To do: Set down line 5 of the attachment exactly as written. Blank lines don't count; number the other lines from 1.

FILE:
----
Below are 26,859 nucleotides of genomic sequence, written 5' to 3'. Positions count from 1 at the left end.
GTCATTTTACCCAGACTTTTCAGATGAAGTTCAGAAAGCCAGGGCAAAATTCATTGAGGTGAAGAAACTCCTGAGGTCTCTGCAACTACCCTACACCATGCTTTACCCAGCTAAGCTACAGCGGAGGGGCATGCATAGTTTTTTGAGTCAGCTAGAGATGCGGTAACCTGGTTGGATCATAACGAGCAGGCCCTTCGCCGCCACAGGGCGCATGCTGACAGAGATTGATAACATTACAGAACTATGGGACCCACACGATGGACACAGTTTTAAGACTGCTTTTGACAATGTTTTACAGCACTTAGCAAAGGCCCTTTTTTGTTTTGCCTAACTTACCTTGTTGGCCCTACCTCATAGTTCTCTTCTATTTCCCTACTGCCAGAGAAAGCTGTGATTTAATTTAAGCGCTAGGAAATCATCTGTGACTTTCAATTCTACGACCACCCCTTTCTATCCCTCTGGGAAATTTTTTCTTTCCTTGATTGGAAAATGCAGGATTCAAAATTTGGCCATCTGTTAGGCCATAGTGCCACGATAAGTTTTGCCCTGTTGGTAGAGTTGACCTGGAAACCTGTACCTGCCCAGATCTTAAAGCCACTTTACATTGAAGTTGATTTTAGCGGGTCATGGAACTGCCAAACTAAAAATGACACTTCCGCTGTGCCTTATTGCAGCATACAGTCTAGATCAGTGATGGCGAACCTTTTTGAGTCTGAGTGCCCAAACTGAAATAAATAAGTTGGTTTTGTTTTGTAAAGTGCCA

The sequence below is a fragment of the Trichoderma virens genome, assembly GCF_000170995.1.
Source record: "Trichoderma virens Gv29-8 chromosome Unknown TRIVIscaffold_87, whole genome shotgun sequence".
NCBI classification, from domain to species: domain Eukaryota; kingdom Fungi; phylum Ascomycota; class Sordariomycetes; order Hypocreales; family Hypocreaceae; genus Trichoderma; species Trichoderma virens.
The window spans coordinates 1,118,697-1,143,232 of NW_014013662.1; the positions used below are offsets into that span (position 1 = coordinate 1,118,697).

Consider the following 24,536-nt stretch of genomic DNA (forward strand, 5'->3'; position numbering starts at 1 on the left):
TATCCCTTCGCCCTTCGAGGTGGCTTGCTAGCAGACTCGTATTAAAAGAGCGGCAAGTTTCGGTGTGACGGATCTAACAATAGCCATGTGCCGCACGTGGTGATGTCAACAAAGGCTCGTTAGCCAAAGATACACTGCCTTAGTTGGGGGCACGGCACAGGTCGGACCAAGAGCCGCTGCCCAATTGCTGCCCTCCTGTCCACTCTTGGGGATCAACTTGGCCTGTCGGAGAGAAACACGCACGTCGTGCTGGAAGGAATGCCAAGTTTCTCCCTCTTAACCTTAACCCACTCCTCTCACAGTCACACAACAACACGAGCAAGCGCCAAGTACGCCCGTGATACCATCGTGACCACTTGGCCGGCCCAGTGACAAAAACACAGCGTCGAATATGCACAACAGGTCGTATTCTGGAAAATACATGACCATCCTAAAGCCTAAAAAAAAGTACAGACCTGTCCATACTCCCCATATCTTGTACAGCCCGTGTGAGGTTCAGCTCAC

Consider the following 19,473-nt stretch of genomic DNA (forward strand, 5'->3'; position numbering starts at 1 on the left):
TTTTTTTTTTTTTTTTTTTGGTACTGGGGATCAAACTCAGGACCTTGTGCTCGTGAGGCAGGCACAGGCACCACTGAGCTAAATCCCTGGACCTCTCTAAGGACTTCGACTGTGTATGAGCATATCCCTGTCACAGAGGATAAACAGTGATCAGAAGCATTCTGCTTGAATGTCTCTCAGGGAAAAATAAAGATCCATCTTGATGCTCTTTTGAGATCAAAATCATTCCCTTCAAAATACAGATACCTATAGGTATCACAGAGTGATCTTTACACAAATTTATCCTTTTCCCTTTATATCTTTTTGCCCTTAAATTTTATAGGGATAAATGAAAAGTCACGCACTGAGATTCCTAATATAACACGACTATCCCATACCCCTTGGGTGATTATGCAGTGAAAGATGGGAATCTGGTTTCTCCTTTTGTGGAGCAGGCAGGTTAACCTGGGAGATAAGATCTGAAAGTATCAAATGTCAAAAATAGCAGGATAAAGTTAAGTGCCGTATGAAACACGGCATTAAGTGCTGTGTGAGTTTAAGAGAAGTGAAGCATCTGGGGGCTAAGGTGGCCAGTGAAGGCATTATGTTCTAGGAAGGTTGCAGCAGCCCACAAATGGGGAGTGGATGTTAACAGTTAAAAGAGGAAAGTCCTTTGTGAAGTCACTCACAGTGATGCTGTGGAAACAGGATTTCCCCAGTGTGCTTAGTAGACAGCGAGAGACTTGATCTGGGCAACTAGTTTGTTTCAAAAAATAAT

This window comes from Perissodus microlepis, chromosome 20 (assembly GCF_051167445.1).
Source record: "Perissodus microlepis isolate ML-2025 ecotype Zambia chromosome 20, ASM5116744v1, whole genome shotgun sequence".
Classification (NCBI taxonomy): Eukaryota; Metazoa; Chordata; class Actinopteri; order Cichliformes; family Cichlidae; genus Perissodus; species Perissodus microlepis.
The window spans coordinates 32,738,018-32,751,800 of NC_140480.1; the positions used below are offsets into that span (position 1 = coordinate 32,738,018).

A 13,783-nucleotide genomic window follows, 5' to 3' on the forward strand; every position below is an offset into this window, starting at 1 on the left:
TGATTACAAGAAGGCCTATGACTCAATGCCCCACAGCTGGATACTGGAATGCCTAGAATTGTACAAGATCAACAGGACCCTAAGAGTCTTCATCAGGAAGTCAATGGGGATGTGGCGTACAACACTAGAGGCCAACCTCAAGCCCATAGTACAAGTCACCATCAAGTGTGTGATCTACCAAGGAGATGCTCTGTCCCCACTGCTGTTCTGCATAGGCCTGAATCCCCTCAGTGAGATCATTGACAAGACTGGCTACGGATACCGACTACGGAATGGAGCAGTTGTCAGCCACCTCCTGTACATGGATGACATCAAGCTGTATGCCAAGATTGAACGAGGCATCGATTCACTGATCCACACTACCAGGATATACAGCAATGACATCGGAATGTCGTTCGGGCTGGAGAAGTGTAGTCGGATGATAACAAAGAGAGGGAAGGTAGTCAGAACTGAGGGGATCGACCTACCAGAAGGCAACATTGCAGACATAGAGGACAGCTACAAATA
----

NCBI classification, from domain to species: domain Eukaryota; kingdom Fungi; phylum Ascomycota; class Sordariomycetes; order Hypocreales; family Hypocreaceae; genus Trichoderma; species Trichoderma virens.